What is music to Dr. Sonya Gordon‘s ears? Hearing the “lub-dub, lub-dub” from a healthy canine heart. Through her research, Gordon tackles some of the important questions in veterinary cardiology, all so she and other veterinarians can hear the beating of their patients’ hearts for a longer time.
Gordon’s work in the Department of Small Animal Clinical Sciences at the Texas A&M College of Veterinary Medicine & Biomedical Sciences (CVM) is transforming discovery into innovative treatment by helping veterinarians everywhere more effectively treat canine cardiac disease. Gordon calls this “top-down research,” which is the identification of treatments and diagnostic tests that help primary care veterinarians do a better job caring for their patients.
Recently, Gordon helped identify an effective treatment for mitral valve disease (MVD) in dogs. Now, Gordon is on to the next step, applying and disseminating those research results. As an educator, she teaches students and fellow veterinarians about these new and effective treatment options, and as a clinician, she offers state-of-the-art treatment to her patients-all in the name of improving the hearts and lives of dogs and their owners.
Treating Mitral Valve Disease
Gordon’s research focuses on MVD in dogs, which accounts for more than 75 percent of all canine heart disease. The condition is characterized by the degeneration of the mitral valve, which, in turn, hinders the heart’s ability to adequately pump blood through the body, ultimately leading to heart failure in many dogs.
Gordon was part of a research team that led the largest prospective study in veterinary cardiology to date, the EPIC Study, and the results were revolutionary. The findings demonstrated that the drug pimobendan effectively delays the onset of clinical signs of MVD and extends overall survival.
In humans, this condition is typically managed by surgical repair of the valve. While surgery is an option for some dogs, availability and cost currently limit its clinical utility. However, according to Gordon, many dogs will now benefit from earlier treatment with pimobendan.
“The results of the EPIC trial will change the way the most common cause of heart disease and heart failure in the dog is managed on a day-to-day basis by veterinarians around the world and will contribute to dogs with MVD living better and longer,” Gordon said.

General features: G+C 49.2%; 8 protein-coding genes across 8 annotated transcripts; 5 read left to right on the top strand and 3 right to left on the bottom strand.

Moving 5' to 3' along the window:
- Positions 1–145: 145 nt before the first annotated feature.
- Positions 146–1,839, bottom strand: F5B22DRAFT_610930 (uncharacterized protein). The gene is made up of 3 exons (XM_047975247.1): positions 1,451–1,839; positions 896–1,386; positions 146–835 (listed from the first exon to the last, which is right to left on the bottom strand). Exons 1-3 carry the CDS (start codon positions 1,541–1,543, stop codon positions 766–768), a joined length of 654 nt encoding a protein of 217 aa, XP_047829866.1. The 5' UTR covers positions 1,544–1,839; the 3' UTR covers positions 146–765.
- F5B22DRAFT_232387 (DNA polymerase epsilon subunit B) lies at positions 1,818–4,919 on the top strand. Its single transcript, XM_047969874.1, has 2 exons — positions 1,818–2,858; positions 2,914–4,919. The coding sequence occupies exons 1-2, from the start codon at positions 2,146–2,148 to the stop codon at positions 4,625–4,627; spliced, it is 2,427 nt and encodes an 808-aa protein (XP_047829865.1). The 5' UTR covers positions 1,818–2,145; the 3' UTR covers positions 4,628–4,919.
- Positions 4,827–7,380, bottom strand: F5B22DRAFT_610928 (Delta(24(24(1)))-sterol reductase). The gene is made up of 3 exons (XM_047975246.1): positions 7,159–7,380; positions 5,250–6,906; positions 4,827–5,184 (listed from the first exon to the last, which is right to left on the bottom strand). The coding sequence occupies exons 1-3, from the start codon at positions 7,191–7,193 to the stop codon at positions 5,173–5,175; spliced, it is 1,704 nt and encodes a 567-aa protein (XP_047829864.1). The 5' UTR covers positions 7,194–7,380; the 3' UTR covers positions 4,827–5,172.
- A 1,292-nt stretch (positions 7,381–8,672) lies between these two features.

In the EPIC trial, pimobendan delayed the onset of congestive heart failure secondary to MVD for an average of 15 months, or 60 percent; so, while pimobendan is not a cure, it is a way to manage the condition and allow dogs to live longer and more enjoyable lives. Gordon said this research means that more dogs will “die with valve disease, not from it.”
“We’ve known for a long time how to treat dogs with congestive heart failure. Previous studies have proven which therapies work, resulting in strong evidence-based recommendations and guidelines. In addition, it’s easy to identify which dogs have MVD even before they develop congestive heart failure,” Gordon said.
“However, until recently, there was no proof that starting a medication before a dog with MVD developed congestive heart failure could change what was going to happen, and, therefore, there were no evidence-based guidelines for the asymptomatic stage of MVD,” she said. “Evidence-based medicine is the ultimate goal in veterinary cardiology, and I think it’s nice to be able to contribute the kind of data that allows that to happen.”
A New Standard of Care
Gordon’s research is part of a growing trend toward using the results of well-designed clinical trials to make evidence-based recommendations in veterinary medicine, something that has long been the standard in human medicine.
The EPIC study represents the epitome of the type and extent of the impact that a well-designed clinical study can have; it is in the top 5 percent of all research outputs, resulting in more than 12,000 downloads in the first three months following publication, according to Gordon.
The impact of the EPIC study will continue in many ways over the coming years, as it is incorporated into updated guidelines, the curriculum at veterinary schools, and continuing education lectures for veterinarians. However, the ultimate influence the study has on the practice habits of veterinarians with respect to how they treat the most common cause of heart disease in the dog will be its lasting legacy. Many dogs will experience a relevant extension in symptom-free and overall survival, a benefit that will undoubtedly be enjoyed not only by the dogs but also by their families, Gordon said.
“I now get to talk to aspiring young veterinarians about the fact that the recommendation of when to start pimobendan in dogs with MVD is now based on evidence and not just opinion; that’s pretty nice,” she said.
Continuing Research via Collaboration
As a native Canadian, Gordon became aware of the supportive community within the CVM when she was welcomed as an integral part of the staff in 1998. Since then, she has been part of a team of cardiologists and technicians at the CVM and helped train 13 cardiologists. She also works collaboratively with a wide network of local, national, and international veterinary cardiologists, all of which contribute to her ability to tackle big challenges.
“The reason we’re successful here (at the CVM) is because we have three cardiologists, three cardiology residents, two dedicated technicians and a dean, department head, and hospital director who think what we do is important,” she said. “If none of that existed, if you didn’t have a supportive environment, it would be really hard to take part in the kind of things we’ve had the luxury of taking part in. It’s exceedingly rewarding to be part of a progressive cardiology service and a global community of cardiologists all working together to advance our understanding of cardiac disease.”